By Wesley J. Smith, J.D., Special Consultant to the CBC
Some people believe that all of us have an obligation to participate in live organ donation, that is, giving one of our two kidneys or a lobe of liver. While I certainly admire those who risk their lives and health to help others, I don’t think anyone is ethically obliged to give a piece of their body when the risks could be severe. One case came to light recently in which a donor of a liver lobe tragically died during the surgery. From the CNN story:
As Lorraine sat in the waiting room with Susie that May morning two years ago, she prayed her husband’s liver lobe would cure her brother-in-law. She prayed for her husband, too, but she was less worried about him, since she says the surgeons had reassured them while liver donation wasn’t without risks, it was safe for Paul, a 56-year-old man in good health . . . Her husband died that very day on the operating room table. “We walked into the hospital a married couple, and I left the hospital at the end of the day as they loaded my husband onto the coroner’s truck,” says Lorraine, who has hired a lawyer and plans to file a lawsuit against the hospital. Paul Hawks, an electrician for the Florida Department of Transportation, was one of more than 4,500 people in the United States in the past 25 years who have donated a section of their liver while still alive. Death is rare: Besides Paul, three other donors have died since 1999.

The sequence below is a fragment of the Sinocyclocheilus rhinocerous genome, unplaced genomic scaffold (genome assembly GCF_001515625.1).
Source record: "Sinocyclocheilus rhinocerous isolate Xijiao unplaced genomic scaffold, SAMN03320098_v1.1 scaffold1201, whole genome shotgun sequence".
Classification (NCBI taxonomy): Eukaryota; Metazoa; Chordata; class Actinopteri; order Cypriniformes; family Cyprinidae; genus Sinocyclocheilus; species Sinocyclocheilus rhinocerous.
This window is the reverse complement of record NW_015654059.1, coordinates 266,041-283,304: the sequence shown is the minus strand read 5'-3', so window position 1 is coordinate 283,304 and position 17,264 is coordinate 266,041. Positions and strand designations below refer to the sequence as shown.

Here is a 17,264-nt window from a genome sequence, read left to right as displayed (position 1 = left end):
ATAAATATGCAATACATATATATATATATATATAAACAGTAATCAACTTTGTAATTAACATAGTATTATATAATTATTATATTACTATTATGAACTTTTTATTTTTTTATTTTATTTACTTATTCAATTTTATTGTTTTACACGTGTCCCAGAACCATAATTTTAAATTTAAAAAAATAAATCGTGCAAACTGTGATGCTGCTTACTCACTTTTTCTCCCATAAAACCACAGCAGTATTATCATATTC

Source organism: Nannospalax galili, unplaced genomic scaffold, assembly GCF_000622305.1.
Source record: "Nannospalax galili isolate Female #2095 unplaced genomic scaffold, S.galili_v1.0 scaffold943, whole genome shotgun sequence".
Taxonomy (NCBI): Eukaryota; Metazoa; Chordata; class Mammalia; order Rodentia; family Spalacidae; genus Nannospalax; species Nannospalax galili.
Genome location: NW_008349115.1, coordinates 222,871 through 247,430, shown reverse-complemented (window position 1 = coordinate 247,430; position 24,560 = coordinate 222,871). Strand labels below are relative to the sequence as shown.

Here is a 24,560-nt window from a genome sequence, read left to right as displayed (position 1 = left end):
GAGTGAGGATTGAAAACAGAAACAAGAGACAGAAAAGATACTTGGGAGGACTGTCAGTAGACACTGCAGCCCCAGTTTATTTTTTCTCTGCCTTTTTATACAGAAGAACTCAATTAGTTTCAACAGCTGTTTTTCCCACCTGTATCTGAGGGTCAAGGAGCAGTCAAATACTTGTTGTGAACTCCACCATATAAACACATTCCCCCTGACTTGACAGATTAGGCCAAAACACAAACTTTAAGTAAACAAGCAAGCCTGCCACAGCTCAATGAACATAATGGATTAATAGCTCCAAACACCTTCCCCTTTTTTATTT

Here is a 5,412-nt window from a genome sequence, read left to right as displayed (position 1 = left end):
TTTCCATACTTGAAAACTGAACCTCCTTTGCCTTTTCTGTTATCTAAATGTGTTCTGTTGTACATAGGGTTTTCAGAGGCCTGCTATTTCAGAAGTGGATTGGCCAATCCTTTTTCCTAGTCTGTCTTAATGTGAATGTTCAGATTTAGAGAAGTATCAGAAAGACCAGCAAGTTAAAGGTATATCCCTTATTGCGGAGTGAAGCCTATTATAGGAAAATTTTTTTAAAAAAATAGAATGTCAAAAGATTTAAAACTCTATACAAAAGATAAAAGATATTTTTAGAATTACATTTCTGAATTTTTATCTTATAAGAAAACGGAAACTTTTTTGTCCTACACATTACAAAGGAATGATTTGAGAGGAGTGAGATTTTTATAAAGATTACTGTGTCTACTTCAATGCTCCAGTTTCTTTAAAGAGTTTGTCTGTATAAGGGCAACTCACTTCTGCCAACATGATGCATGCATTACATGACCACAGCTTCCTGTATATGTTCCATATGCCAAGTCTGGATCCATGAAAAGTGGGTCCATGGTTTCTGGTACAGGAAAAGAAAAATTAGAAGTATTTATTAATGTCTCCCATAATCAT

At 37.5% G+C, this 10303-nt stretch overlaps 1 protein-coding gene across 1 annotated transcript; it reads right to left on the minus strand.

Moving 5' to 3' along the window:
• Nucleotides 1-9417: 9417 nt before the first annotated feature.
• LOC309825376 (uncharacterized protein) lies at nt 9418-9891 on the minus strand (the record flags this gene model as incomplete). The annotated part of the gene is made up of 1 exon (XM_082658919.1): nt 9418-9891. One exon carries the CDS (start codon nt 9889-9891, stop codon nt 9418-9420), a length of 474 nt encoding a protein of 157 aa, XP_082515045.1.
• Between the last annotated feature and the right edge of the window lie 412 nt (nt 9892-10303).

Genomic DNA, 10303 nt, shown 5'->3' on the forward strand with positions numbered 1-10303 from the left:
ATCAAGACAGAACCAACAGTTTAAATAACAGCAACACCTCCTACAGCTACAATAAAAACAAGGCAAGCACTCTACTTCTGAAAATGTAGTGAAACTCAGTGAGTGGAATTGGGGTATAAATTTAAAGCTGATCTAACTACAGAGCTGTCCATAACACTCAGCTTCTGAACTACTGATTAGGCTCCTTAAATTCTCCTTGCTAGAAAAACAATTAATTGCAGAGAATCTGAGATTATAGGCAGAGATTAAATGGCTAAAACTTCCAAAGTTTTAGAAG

I bring this up because there is a great push being made to allow organ selling, including from live donors. But the sellers would generally be poor. If we are going to permit live organ donation, fine. But we should not permit financial inducements to tempt people to risk their lives and health.
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